The use of environmental noise to mask shots has also been expanded on. In addition to sabotaging generators, players can also fiddle with the engines of nearby vehicles to create on-the-fly noise that can mask gunfire. While this might seem like it would reduce the game’s difficulty factor, Rebellion was wise enough to space these options out on each map.
And of course, there’s a customizable sniping system that can be tweaked according to player preferences. Wind direction and bullet drop are just a few things players will need to take into account in order to land the perfect shot, which gets more difficult as distance increases. First-time players should acquaint themselves with these mechanics, before taking off the training wheels over time.
Stealth kills make a glorious comeback, which build on the excellent system introduced in SE4. It must be said that there are few things more satisfying than performing a surprise takedown on a Nazi soldier wading through a patch of tall grass. Players can choose to be as quiet or loud as they wish, though the former is arguably more satisfying.
Sniper Elite 4 was the first game in the franchise to approach gameplay from a sandbox-style perspective, and the fifth entry builds upon that to great success. The maps are massive, and can easily take an hour or two to complete, depending on how efficient – or impatient – gamers are. Each level is littered with primary and secondary objectives to complete, not to mention tons of hidden collectibles.
Completionists will obsess over finding every hidden secret in each level, but the replay value extends far beyond that. By adopting a non-linear approach, gamers can literally replay each level dozens of times, taking new paths and utilizing different strategies to try and beat their old mission ratings.
Co-op is also incredibly fun, and every single Sniper Elite player owes it to themselves to try it at least once. With twin snipers on the map, players can communicate with each other to take out scores of enemies with lethal efficiency. By putting some distance between one another, players can take turns picking off enemies, preventing them from getting a bead on either’s location.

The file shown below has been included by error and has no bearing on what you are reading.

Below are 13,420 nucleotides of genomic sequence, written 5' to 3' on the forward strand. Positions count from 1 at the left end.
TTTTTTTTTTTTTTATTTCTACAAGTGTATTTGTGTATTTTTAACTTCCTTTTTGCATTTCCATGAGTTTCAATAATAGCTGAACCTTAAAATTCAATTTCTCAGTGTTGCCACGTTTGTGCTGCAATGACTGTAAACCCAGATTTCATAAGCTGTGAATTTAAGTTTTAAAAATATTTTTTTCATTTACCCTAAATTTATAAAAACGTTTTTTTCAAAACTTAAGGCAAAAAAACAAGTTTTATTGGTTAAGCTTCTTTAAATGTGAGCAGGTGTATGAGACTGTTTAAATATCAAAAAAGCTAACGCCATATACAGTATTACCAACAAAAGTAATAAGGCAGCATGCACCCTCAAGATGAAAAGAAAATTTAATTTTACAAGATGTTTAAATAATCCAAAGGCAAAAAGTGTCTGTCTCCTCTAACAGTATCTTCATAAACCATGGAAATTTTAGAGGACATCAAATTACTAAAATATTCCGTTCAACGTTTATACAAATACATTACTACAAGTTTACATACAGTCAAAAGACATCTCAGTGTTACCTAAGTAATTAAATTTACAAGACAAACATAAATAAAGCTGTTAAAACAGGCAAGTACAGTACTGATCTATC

Secondary modes are there as well, including Survival, which can be done solo or with several other players, and PVP combat to determine who truly has the eagle’s eye.
Sniper Elite 5 also introduces another mechanic into the franchise in the form of Invasion Mode, which allows a human player to infiltrate another’s Campaign mission at any time, and take on the role of a hostile Axis sniper. Their objective is to hunt the player(s) down, triggering a cat and mouse scenario that really gets the heart pumping.
Invasion Mode introduces a few gameplay elements to keep things interesting, as well. Players can find a series of phones strewn about each level which will approximate the position of the enemy sniper, but they can also be booby trapped, which adds a layer of risk. For players who wish to not have the Campaign interrupted, Invasion Mode can be toggled off at any time.
More improvements have been made to the mechanics which tighten up both the obvious, and the subtle. Taking cover and going prone was often a sloppy affair in SE4, but SE5 seems to have tightened things up a bit, and that’s important when there are enemies lurking about. Gamers can even swap cover points with the push of a button, rather than manually run from one side to the other.
They can also now pick locks to gain access to buildings, or use bolt cutters to save time, at the risk of drawing more attention to themselves. The usual distraction methods are also available, with a few differences. Whistling to attract enemies is still a thing, but the pebble-throwing introduced in SE4 seems to have been replaced with throwable bottles, of which there’s a finite amount the player can hold.